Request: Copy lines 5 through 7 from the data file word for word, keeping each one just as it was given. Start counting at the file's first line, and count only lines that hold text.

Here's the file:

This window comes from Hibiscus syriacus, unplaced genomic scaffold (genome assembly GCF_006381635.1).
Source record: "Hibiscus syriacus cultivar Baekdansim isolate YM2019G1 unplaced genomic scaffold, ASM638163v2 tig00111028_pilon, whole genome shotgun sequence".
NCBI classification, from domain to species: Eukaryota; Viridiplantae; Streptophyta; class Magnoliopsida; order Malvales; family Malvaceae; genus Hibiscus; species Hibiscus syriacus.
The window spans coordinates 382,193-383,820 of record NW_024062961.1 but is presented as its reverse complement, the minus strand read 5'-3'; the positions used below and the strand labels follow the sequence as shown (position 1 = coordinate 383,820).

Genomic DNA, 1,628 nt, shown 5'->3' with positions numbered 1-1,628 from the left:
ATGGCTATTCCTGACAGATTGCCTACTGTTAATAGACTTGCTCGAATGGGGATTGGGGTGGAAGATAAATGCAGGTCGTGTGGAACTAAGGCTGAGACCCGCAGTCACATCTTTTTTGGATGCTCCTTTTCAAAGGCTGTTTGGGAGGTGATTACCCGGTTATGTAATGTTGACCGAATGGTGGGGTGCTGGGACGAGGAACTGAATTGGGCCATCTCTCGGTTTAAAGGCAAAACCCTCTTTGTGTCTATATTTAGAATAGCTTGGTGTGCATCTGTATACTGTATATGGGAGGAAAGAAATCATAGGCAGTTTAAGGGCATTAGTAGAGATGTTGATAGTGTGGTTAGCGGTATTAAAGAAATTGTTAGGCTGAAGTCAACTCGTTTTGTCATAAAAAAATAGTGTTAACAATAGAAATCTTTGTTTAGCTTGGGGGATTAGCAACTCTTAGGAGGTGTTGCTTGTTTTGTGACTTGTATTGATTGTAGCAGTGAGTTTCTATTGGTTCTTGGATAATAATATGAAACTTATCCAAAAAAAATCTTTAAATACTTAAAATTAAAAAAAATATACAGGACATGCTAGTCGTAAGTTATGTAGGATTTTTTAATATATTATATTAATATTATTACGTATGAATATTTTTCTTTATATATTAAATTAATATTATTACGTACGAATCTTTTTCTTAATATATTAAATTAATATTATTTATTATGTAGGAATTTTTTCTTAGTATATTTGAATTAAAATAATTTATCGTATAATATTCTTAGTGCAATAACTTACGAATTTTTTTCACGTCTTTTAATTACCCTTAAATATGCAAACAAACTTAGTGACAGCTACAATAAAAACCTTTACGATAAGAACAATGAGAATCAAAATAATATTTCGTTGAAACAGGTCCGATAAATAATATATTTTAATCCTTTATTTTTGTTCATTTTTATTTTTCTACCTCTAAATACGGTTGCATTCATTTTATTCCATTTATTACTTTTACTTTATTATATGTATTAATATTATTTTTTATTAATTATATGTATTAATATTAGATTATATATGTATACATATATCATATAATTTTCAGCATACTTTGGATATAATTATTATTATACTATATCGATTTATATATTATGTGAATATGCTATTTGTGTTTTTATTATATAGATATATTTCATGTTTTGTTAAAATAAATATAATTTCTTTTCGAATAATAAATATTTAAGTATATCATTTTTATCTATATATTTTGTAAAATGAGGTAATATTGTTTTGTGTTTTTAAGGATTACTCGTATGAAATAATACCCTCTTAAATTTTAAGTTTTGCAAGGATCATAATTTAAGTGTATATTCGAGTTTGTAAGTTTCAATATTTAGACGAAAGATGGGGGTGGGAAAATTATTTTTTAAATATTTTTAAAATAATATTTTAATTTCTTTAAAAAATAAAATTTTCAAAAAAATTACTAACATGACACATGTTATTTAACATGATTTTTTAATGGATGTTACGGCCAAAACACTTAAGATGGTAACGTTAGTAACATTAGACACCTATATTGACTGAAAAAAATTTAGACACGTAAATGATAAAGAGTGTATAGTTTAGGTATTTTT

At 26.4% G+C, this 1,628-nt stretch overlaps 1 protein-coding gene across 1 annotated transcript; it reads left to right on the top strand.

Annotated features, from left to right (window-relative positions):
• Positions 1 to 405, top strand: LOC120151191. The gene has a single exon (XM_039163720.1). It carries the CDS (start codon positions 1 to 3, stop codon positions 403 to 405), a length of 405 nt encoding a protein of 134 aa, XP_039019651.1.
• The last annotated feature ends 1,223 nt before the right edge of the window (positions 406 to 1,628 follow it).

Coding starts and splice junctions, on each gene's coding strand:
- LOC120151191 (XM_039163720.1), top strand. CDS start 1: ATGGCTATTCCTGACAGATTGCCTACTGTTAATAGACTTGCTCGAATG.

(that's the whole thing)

Genomic DNA, 1,628 nt, shown 5'->3' with positions numbered 1-1,628 from the left:
ATGGCTATTCCTGACAGATTGCCTACTGTTAATAGACTTGCTCGAATGGGGATTGGGGTGGAAGATAAATGCAGGTCGTGTGGAACTAAGGCTGAGACCCGCAGTCACATCTTTTTTGGATGCTCCTTTTCAAAGGCTGTTTGGGAGGTGATTACCCGGTTATGTAATGTTGACCGAATGGTGGGGTGCTGGGACGAGGAACTGAATTGGGCCATCTCTCGGTTTAAAGGCAAAACCCTCTTTGTGTCTATATTTAGAATAGCTTGGTGTGCATCTGTATACTGTATATGGGAGGAAAGAAATCATAGGCAGTTTAAGGGCATTAGTAGAGATGTTGATAGTGTGGTTAGCGGTATTAAAGAAATTGTTAGGCTGAAGTCAACTCGTTTTGTCATAAAAAAATAGTGTTAACAATAGAAATCTTTGTTTAGCTTGGGGGATTAGCAACTCTTAGGAGGTGTTGCTTGTTTTGTGACTTGTATTGATTGTAGCAGTGAGTTTCTATTGGTTCTTGGATAATAATATGAAACTTATCCAAAAAAAATCTTTAAATACTTAAAATTAAAAAAAATATACAGGACATGCTAGTCGTAAGTTATGTAGGATTTTTTAATATATTATATTAATATTATTACGTATGAATATTTTTCTTTATATATTAAATTAATATTATTACGTACGAATCTTTTTCTTAATATATTAAATTAATATTATTTATTATGTAGGAATTTTTTCTTAGTATATTTGAATTAAAATAATTTATCGTATAATATTCTTAGTGCAATAACTTACGAATTTTTTTCACGTCTTTTAATTACCCTTAAATATGCAAACAAACTTAGTGACAGCTACAATAAAAACCTTTACGATAAGAACAATGAGAATCAAAATAATATTTCGTTGAAACAGGTCCGATAAATAATATATTTTAATCCTTTATTTTTGTTCATTTTTATTTTTCTACCTCTAAATACGGTTGCATTCATTTTATTCCATTTATTACTTTTACTTTATTATATGTATTAATATTATTTTTTATTAATTATATGTATTAATATTAGATTATATATGTATACATATATCATATAATTTTCAGCATACTTTGGATATAATTATTATTATACTATATCGATTTATATATTATGTGAATATGCTATTTGTGTTTTTATTATATAGATATATTTCATGTTTTGTTAAAATAAATATAATTTCTTTTCGAATAATAAATATTTAAGTATATCATTTTTATCTATATATTTTGTAAAATGAGGTAATATTGTTTTGTGTTTTTAAGGATTACTCGTATGAAATAATACCCTCTTAAATTTTAAGTTTTGCAAGGATCATAATTTAAGTGTATATTCGAGTTTGTAAGTTTCAATATTTAGACGAAAGATGGGGGTGGGAAAATTATTTTTTAAATATTTTTAAAATAATATTTTAATTTCTTTAAAAAATAAAATTTTCAAAAAAATTACTAACATGACACATGTTATTTAACATGATTTTTTAATGGATGTTACGGCCAAAACACTTAAGATGGTAACGTTAGTAACATTAGACACCTATATTGACTGAAAAAAATTTAGACACGTAAATGATAAAGAGTGTATAGTTTAGGTATTTTT

At 26.4% G+C, this 1,628-nt stretch overlaps 1 protein-coding gene across 1 annotated transcript; it reads left to right on the top strand.